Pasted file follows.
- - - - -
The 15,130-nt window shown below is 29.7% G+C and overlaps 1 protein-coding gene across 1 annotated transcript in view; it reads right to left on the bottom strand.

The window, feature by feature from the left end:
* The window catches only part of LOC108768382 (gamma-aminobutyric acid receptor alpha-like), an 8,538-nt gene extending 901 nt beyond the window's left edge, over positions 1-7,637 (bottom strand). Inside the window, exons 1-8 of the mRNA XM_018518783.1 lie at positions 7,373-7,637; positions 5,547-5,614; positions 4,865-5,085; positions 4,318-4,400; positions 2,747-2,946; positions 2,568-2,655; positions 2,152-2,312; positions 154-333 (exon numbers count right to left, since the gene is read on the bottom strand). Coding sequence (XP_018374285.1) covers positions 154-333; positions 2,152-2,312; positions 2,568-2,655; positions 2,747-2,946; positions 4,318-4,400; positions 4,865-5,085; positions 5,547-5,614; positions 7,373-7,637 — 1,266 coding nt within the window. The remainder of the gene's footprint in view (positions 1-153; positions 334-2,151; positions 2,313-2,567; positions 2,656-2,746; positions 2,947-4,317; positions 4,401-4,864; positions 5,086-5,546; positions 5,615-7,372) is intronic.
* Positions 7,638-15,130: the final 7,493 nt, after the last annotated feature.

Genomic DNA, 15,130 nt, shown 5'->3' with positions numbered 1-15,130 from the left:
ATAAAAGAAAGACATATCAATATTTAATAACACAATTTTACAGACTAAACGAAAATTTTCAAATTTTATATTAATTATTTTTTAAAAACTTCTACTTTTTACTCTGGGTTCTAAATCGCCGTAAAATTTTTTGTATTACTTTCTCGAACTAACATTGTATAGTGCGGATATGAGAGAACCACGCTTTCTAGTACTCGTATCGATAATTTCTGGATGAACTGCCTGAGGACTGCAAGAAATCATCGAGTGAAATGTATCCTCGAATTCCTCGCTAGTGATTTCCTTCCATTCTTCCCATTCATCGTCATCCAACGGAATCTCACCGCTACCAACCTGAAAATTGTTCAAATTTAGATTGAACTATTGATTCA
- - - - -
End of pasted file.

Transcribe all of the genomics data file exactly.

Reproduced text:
The 15,130-nt window shown below is 29.7% G+C and overlaps 1 protein-coding gene across 1 annotated transcript in view; it reads right to left on the bottom strand.

The window, feature by feature from the left end:
* The window catches only part of LOC108768382 (gamma-aminobutyric acid receptor alpha-like), an 8,538-nt gene extending 901 nt beyond the window's left edge, over positions 1-7,637 (bottom strand). Inside the window, exons 1-8 of the mRNA XM_018518783.1 lie at positions 7,373-7,637; positions 5,547-5,614; positions 4,865-5,085; positions 4,318-4,400; positions 2,747-2,946; positions 2,568-2,655; positions 2,152-2,312; positions 154-333 (exon numbers count right to left, since the gene is read on the bottom strand). Coding sequence (XP_018374285.1) covers positions 154-333; positions 2,152-2,312; positions 2,568-2,655; positions 2,747-2,946; positions 4,318-4,400; positions 4,865-5,085; positions 5,547-5,614; positions 7,373-7,637 — 1,266 coding nt within the window. The remainder of the gene's footprint in view (positions 1-153; positions 334-2,151; positions 2,313-2,567; positions 2,656-2,746; positions 2,947-4,317; positions 4,401-4,864; positions 5,086-5,546; positions 5,615-7,372) is intronic.
* Positions 7,638-15,130: the final 7,493 nt, after the last annotated feature.

Genomic DNA, 15,130 nt, shown 5'->3' with positions numbered 1-15,130 from the left:
ATAAAAGAAAGACATATCAATATTTAATAACACAATTTTACAGACTAAACGAAAATTTTCAAATTTTATATTAATTATTTTTTAAAAACTTCTACTTTTTACTCTGGGTTCTAAATCGCCGTAAAATTTTTTGTATTACTTTCTCGAACTAACATTGTATAGTGCGGATATGAGAGAACCACGCTTTCTAGTACTCGTATCGATAATTTCTGGATGAACTGCCTGAGGACTGCAAGAAATCATCGAGTGAAATGTATCCTCGAATTCCTCGCTAGTGATTTCCTTCCATTCTTCCCATTCATCGTCATCCAACGGAATCTCACCGCTACCAACCTGAAAATTGTTCAAATTTAGATTGAACTATTGATTCA